That Which Grows Wild Tour and Giveaway!

That Which Grows Wild
by Eric J. Guignard
Genre: Dark Fantasy, Short Stories
That Which Grows Wild collects sixteen dark and masterful short stories by
award-winning author Eric J. Guignard. Equal parts whimsy and weird,
horror and heartbreak, this debut collection traverses the darker
side of the fantastic through vibrant and harrowing tales that depict
monsters and regrets, hope and atonement, and the oddly changing
reflection that turns back at you in the mirror.
Discover why Eric J. Guignard has earned praise from masters of the craft such
as Ramsey Campbell (“Guignard gives voice to paranoid vision that’s
all too believable.”), Rick Hautala (“No other young horror
author is better, I think, than Eric J. Guignard.”), and Nancy
Holder ( “The defining new voice of horror has arrived, and I stand
in awe.”)
Stories include:
• “A Case Study in Natural Selection and How It Applies to Love” – a
teen experiences romance, while the world slowly dies from rising
temperatures and increasing cases of spontaneous combustion.
• “Dreams of a Little Suicide” – a down-on-his-luck actor unexpectedly finds
his dreams and love in Hollywood playing a munchkin during filming of
The Wizard of Oz, but soon those dreams begin to darken.
• “The Inveterate Establishment of Daddano & Co.” – an aged undertaker
tells the true story behind the Saint Valentine’s Day Massacre, and
of the grime that accumulates beneath our floors.
• “A Journey of Great Waves” – a Japanese girl encounters, years later,
the ocean-borne debris of her tsunami-ravaged homeland, and the
ghosts that come with it.
• “The House of the Rising Sun, Forever” – a tragic voice gives dire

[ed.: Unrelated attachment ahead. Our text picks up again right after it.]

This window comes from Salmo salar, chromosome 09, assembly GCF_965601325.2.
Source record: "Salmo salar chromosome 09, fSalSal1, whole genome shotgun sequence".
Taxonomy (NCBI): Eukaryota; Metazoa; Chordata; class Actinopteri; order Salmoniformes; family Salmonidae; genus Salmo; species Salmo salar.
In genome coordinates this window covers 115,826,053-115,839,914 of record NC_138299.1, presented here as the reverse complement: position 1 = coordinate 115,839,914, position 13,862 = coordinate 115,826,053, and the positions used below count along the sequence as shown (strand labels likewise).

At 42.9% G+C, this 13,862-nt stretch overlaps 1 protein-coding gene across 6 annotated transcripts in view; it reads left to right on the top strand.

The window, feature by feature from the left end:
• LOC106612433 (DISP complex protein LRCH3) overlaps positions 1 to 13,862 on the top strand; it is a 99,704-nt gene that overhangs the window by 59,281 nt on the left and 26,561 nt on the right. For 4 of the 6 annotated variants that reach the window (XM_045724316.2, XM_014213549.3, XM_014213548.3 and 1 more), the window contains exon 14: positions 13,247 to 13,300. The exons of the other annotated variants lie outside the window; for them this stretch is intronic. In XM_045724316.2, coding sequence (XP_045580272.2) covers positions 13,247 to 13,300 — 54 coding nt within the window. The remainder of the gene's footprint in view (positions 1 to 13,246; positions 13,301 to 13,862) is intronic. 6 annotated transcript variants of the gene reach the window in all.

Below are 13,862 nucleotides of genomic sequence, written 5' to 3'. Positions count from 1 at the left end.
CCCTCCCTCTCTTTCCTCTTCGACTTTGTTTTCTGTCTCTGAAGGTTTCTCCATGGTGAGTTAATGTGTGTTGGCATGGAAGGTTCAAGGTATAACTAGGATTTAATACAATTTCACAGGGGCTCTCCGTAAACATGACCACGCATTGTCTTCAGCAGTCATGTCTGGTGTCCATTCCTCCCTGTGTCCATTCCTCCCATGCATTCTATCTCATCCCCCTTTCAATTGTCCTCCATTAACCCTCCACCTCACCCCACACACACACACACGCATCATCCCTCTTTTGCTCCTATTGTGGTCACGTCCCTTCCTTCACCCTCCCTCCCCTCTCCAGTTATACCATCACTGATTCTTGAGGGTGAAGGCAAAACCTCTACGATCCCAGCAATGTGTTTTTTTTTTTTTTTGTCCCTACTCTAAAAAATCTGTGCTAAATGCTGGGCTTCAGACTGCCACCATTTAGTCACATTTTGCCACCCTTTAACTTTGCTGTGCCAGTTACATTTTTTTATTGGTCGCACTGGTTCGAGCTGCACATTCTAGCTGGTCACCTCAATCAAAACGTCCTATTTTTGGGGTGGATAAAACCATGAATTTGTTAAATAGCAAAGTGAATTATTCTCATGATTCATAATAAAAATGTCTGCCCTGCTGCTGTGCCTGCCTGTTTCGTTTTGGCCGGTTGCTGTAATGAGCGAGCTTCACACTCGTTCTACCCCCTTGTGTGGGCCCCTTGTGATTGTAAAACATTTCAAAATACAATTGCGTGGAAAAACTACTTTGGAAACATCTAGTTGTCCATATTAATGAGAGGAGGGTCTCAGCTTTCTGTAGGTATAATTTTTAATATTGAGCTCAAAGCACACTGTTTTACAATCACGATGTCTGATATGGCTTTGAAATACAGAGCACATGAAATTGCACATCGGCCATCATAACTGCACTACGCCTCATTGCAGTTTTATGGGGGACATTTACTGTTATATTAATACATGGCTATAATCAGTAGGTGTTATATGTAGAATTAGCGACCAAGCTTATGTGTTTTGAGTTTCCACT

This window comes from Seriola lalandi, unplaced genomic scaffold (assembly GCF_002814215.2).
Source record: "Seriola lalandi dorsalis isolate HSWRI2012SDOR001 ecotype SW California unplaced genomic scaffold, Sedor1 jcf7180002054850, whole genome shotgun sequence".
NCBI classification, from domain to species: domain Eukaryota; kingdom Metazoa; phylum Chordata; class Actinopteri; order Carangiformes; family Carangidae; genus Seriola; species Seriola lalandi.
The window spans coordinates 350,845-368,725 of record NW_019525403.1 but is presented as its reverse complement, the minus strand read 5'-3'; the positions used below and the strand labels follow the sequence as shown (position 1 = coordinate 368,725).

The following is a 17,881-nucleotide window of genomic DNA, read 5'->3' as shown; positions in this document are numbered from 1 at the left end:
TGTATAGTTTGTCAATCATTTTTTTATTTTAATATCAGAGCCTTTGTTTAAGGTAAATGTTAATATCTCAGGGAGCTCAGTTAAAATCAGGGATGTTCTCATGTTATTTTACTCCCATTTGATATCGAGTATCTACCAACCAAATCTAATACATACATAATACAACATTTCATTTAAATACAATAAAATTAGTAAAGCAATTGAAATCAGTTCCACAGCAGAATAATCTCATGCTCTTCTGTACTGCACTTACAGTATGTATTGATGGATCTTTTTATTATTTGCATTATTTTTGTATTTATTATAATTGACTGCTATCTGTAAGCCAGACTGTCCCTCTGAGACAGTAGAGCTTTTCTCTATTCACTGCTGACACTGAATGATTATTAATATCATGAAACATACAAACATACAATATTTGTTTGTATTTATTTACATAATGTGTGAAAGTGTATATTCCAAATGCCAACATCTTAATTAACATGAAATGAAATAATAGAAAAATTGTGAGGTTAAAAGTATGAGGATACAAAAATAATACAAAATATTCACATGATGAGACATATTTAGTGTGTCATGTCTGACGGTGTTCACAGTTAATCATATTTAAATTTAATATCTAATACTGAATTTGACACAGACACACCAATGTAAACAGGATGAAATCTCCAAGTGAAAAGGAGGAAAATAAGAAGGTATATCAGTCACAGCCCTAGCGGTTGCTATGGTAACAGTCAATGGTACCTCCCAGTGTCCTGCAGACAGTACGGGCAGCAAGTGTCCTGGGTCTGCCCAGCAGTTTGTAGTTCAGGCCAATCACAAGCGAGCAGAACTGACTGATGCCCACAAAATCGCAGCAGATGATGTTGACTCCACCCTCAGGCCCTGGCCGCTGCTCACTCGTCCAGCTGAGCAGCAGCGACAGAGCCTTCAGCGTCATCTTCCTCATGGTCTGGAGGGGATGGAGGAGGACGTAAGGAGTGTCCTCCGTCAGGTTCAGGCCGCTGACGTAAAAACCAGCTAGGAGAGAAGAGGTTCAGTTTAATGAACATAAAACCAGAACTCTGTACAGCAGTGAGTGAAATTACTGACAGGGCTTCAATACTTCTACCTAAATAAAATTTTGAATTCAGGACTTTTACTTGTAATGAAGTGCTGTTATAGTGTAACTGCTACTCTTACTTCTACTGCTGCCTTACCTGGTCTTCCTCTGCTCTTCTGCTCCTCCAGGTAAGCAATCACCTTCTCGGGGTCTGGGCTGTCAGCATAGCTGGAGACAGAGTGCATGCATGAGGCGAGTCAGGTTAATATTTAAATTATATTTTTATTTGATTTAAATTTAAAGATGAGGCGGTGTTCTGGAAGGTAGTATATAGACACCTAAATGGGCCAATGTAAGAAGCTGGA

warning against the cycle of opium addiction from which, even after
death, there is no escape.
• “Last Days of the Gunslinger, John Amos” – a gunfighter keeps a decimated
town’s surviving children safe on a mountaintop from the incursion
of ferocious creatures… until a flash flood strikes.
Explore within, and discover a wild range upon which grows the dark, the
strange, and the profound.

Excerpt from A Case Study in Natural Selection and How It Applies to Love:

YESTERDAY I SAW JAMIE GOODWIN BURST into flame.

He was just sitting on one of those cheap aluminum-back chairs we all have, eyes closed in the shade of Hester’s old RV, trying to get some relief from the heat, same as everyone else. I was checking the stock of coolers, seeing if any held even a bit of water left to siphon out, when Jamie let out a tiny gasp like he woke from a bad dream. If it was a bad dream he had, he woke to something worse, ’cause little glints of light popped and fizzed off him like the sparklers we used to wave around on Fourth of July. Smoke or steam or something else rose up, then Jamie’s eyes went cartoon big and he turned into a fireball.

Jamie’s the fourth person to spontaneously combust this month. Two women burned last Wednesday, and old Tom Puddingpaw blazed the week prior. Before that, we averaged onlyone or two fireballs a month, but now it’s getting worse. And after Jamie burned, Ms. Crankshaw didn’t even cancel lessons like she normally did, as if coming to terms that folks fireballing was the new natural order of things.

“That’s another lesson in evolution. One day we’re apes, then we’re humans, now we’re fireballs.”

She didn’t really say that, but she might as well have.

At least Loud John and Rudy were there when Jamie burned, and they contained his cinders so it didn’t spread like when Quiet John caught flame. But I still saw the whole thing, and it still scared me, even if others pretend to somehow be getting used to it.

“I watched him die,” I tell my friends. “Jamie didn’t scream. I think he tried, since his mouth opened wide, but nothing came out except flames.”

“Why is this happening for no reason?” Ogre asks, though that question is rhetorical because he doesn’t expect an answer. His voice hitches and he overcompensates for it by yelling, “When’s it going to stop?”

That’s rhetorical too.

Excerpt from Last Night :

LAST NIGHT, THE MOON TURNED FULL.

Last night, the world stopped turning.

Last night, the cosmos froze, like the slow-moving cogs of an ancient clock that finally grind down. Perhaps the great horologist of the universe simply forgot to rewind the mechanism of its gears. Perhaps he will appear at any moment to lift the stop lever and turn back its counter wheel. Perhaps he has decided the clock is broken and not worth his patience to tinker with any longer.